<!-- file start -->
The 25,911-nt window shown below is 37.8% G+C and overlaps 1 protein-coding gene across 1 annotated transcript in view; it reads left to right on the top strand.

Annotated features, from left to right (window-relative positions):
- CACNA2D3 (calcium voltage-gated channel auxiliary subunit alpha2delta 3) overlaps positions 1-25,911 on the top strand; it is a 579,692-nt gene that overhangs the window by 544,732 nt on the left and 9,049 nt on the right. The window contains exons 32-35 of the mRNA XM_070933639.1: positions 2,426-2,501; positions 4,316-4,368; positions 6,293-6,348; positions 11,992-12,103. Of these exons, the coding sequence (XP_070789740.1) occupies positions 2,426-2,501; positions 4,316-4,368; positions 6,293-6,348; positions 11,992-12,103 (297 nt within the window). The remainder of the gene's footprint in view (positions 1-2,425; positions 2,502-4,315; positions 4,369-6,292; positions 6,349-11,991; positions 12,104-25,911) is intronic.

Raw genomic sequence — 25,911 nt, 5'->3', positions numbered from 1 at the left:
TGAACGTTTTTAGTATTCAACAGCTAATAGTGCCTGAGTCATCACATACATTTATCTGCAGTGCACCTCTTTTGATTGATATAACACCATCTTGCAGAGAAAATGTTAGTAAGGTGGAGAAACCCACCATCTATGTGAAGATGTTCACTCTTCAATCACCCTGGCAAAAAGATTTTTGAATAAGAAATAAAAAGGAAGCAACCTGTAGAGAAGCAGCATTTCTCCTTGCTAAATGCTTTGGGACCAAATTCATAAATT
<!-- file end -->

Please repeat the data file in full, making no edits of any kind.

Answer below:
The 25,911-nt window shown below is 37.8% G+C and overlaps 1 protein-coding gene across 1 annotated transcript in view; it reads left to right on the top strand.

Annotated features, from left to right (window-relative positions):
- CACNA2D3 (calcium voltage-gated channel auxiliary subunit alpha2delta 3) overlaps positions 1-25,911 on the top strand; it is a 579,692-nt gene that overhangs the window by 544,732 nt on the left and 9,049 nt on the right. The window contains exons 32-35 of the mRNA XM_070933639.1: positions 2,426-2,501; positions 4,316-4,368; positions 6,293-6,348; positions 11,992-12,103. Of these exons, the coding sequence (XP_070789740.1) occupies positions 2,426-2,501; positions 4,316-4,368; positions 6,293-6,348; positions 11,992-12,103 (297 nt within the window). The remainder of the gene's footprint in view (positions 1-2,425; positions 2,502-4,315; positions 4,369-6,292; positions 6,349-11,991; positions 12,104-25,911) is intronic.

Raw genomic sequence — 25,911 nt, 5'->3', positions numbered from 1 at the left:
TGAACGTTTTTAGTATTCAACAGCTAATAGTGCCTGAGTCATCACATACATTTATCTGCAGTGCACCTCTTTTGATTGATATAACACCATCTTGCAGAGAAAATGTTAGTAAGGTGGAGAAACCCACCATCTATGTGAAGATGTTCACTCTTCAATCACCCTGGCAAAAAGATTTTTGAATAAGAAATAAAAAGGAAGCAACCTGTAGAGAAGCAGCATTTCTCCTTGCTAAATGCTTTGGGACCAAATTCATAAATT